Fitness First: Variety is Key

Krista Howell
By Krista Howell December 15, 2011 01:15

Many people tell me how great they feel while participating in an exercise program – then, something happens and they get out of the routine.

Making exercise part of your daily routine is the easiest way to stick to the program, but you may want to change things once in awhile. For example, walking is a great program, easy to stick to and free. But if that’s all you do, you may be setting yourself up for injury or boredom.
Cross-training is a great way to get into shape with a variety of exercises. It reduces repetitive stress injuries caused by overusing the same muscles. Your exercise program should have variety to prevent overusing specific muscle groups and underusing others. Because muscles tend to adapt to movements, changing your exercise pattern can improve your fitness and overall health.

For maximum benefits, every exercise program should include these elements, according to the American College of Sports Medicine:

Aerobic activities: These use major muscle groups for a sustained period of time (20 minutes or more). Examples: walking, running, swimming, aerobics, stationary biking, rowing, or cycling. These exercises, which are the most beneficial for maintaining health and preventing disease, should be done three to five times per week.

Strength training: This involves building muscle and bone fitness with resistance training, such as using weights or bands, or doing push-ups. Maintaining muscle mass will boost your metabolism and help you avoid falls. Do these two to three times a week for 10 minutes.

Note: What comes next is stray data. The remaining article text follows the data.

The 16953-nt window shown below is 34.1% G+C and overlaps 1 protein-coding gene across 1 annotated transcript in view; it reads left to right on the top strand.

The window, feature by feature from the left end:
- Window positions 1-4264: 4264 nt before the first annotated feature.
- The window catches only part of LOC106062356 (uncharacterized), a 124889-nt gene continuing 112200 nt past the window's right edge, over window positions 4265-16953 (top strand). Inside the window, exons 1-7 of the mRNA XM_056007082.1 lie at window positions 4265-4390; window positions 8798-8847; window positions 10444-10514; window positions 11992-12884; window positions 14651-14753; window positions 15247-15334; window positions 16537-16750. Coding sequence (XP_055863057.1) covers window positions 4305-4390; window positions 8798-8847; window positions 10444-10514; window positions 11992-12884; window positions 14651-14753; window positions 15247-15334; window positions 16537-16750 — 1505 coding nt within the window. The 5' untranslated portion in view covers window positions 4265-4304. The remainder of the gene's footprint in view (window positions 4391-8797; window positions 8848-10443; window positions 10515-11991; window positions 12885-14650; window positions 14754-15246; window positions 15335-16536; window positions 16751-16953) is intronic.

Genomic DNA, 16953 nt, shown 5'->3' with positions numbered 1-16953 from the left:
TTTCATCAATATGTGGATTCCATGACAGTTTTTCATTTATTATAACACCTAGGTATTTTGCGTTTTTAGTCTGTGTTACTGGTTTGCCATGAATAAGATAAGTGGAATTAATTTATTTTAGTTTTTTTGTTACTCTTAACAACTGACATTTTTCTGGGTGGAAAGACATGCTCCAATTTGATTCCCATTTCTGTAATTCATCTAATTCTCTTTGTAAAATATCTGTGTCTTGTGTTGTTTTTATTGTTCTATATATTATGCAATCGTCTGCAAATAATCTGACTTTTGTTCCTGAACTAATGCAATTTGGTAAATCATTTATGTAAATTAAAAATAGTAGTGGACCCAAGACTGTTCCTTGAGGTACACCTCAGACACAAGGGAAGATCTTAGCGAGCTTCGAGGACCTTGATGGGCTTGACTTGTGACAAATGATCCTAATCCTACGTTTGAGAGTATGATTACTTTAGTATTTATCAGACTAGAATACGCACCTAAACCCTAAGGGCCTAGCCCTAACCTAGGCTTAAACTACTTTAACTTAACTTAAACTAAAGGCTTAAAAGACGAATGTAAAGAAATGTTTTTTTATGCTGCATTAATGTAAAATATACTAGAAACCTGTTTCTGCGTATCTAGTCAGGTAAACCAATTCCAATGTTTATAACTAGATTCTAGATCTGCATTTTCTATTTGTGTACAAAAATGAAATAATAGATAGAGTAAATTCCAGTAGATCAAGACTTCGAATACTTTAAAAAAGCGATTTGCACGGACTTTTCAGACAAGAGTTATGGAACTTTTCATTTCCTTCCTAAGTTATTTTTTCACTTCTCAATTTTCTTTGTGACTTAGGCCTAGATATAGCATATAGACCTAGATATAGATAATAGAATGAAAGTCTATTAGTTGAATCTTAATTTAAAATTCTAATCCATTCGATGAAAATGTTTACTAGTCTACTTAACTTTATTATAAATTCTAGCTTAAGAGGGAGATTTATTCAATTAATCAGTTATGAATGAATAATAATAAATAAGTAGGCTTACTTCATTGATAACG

Flexibility: Slow, steady stretching strengthens and tones skeletal muscle, ligaments and joints. It gently increases blood flow to the muscles and can reduce joint pain. Hold stretches for 10 to 30 seconds.

Balance: These exercises are vital to preventing falls and staying independent. Practice them in a safe environment. Holding onto a stable object, stand on one leg for 20 seconds, then change. Practice good posture with balance poses.

Maintaining an ideal weight is also critical to wellness. Ideally, women should have less than 30 percent body fat, and men less than 25 percent. Body composition can be measured with specific tools, or by measuring the waistline. At the navel, women should be less than 37 inches, and men less than 40 inches. The quickest way to measure is your favorite old blue jeans (remember when the waist fit?).

Cross-training can incorporate several of these elements into your routine. Variety makes exercise more fun, and changing muscle groups helps increase balance and agility. And anyone, at any fitness level, can benefit.

Don’t forget to include recreational activities such as bowling, golfing, fishing, dancing, hiking, skiing, chasing grandchildren and any other fun movements into your cross-training schedule. Prevent exercise burnout and injuries by changing things up!

Krista Howell is an exercise physiologist.

© 2011 Friends and Neighbors Magazine

Krista Howell
By Krista Howell December 15, 2011 01:15